Driving Drew to school this morning, my gaze shifted to the horizon. A dome of clouds covered the sky above, save a sliver of light around the perimeter where the land meets the sky.
I pointed this out to Drew, as we marveled at the soft, unassuming colors, easy to miss. But I took in the sight, the light, the beauty of the break in the clouds at the horizon’s edge.
Hope. I’ve been camping on that word in my mind lately. Our conscious mind tells us we want resolutions from our problems. We want our long months of unemployment to end. We want healing for a loved one. We want to feel life in our wombs for the first time.
But what I think we really need, perhaps though we don’t recognize it, is hope.
We received some difficult news about my mom’s cancer battle two days ago. Because of her declining health and how the cancer cells keep outsmarting each treatment we give it, her doctor decided to take her off her last cancer drug.
Mentally, the news was unsurprising. We knew this cancer wasn’t curable when she was diagnosed over three years ago. We knew each of the treatments — several types of chemo, radiation, and an experimental drug — would only give her more time. And we’ve had more time than we ever anticipated.
At every step in this journey, the hope has been that this next treatment would add days to her life. That hope has kept us positive, grateful for the time we have.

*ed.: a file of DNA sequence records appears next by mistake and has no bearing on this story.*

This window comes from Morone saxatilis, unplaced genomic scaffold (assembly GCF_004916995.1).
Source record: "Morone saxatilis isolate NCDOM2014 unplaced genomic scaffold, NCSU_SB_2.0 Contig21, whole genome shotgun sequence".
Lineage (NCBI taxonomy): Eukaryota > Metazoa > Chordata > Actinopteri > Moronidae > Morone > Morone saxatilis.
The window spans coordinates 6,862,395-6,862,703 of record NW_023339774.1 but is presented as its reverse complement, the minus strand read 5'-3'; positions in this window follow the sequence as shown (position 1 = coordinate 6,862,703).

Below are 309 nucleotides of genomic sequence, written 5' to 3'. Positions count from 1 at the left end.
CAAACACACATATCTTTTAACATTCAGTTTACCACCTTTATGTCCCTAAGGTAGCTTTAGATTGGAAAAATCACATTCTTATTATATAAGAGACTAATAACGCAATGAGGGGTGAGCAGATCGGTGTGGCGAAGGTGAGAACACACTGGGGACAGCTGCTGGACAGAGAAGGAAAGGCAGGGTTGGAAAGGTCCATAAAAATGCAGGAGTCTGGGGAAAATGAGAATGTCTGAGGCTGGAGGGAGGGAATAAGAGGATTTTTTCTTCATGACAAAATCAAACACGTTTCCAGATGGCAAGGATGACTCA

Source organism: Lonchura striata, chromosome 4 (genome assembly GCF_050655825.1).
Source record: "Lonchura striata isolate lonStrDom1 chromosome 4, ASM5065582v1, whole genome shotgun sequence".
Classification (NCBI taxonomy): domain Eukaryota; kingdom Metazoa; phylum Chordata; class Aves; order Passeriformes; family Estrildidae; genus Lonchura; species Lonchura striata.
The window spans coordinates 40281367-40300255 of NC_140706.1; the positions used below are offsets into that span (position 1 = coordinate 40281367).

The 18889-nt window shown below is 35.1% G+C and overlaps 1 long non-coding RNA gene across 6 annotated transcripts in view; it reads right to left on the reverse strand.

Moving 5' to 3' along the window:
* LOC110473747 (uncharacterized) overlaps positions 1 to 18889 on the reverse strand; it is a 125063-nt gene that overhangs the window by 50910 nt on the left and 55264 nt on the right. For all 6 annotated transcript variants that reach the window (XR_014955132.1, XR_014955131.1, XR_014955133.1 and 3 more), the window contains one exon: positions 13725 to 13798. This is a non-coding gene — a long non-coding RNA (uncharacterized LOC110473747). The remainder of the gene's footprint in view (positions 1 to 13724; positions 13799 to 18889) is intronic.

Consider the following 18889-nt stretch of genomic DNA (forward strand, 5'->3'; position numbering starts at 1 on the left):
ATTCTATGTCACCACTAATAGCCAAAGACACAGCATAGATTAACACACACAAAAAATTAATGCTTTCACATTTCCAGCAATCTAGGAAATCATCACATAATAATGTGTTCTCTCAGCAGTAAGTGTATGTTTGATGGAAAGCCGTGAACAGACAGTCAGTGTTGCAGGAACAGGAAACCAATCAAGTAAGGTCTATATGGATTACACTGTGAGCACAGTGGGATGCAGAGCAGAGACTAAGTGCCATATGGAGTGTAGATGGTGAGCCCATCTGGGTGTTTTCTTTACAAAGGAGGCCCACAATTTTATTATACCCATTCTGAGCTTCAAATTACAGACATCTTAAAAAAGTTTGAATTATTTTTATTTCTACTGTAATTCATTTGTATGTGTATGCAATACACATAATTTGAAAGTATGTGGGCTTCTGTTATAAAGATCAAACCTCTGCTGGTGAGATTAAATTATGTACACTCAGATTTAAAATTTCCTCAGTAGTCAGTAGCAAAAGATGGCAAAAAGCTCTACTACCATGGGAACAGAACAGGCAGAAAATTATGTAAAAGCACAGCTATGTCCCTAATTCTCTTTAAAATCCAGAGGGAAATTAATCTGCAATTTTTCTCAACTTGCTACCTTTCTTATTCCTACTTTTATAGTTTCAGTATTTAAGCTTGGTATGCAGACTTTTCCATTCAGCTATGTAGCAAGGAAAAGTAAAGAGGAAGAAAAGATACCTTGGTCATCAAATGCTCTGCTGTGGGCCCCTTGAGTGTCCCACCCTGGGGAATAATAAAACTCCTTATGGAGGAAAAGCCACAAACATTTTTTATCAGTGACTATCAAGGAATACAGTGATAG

But what now?
In a way, life seems like the clouds today. Like a dome of sadness is encamped over us. But I’m realizing that my greatest need isn’t resolution. It isn’t healing for my mom. It’s hope. Hope brings with it a peace that even the most miraculous resolutions don’t.
Driving back home after dropping Drew off at school, I turned hope over in my mind some more. What hope do I have, at this moment, in this circumstance? Where is the horizon of brilliant light? I have to look to see it.
So in mental bullet points, I listed:
That my God is in control, that He will provide for each of us every step of the way. This doesn’t mean it will be easy. Last month, after writing about anticipating my mom’s scan results, I jotted this down in my journal:
Expecting the spilling out of my emotions on the page to purge my anxiety, instead I buckle and cry a deep, blubbering sob. The one that makes your eyes puffy all day. I had just written that I trust Him. Do I? Then why am I sobbing? Yes, I trust Him.
I think of Jesus when He wept at the grave of Lazarus, did he cease trusting His Father? Of course not. He felt the weight of the emotions while continuing to trust. What an example for me.
That the life is not the end. Hallelujah, because Christ defeated death, though her body will die my mom will not die. When she received Jesus, she was born into a life that doesn’t end. Though the rest of my lifetime without her seems like an eternity, it’s not. Praise Jesus.
That I will be okay. My mom said good-bye to her mom when she was just a few years younger than I am now. Her joyful, trusting, steadfast life is a testament to the hope of healing in grief. Her strength and example give me strength to run my race as fervently as I’ve watched her run hers.
Looking back at these three areas of hope, I see my mom. She points me to hope. She always has.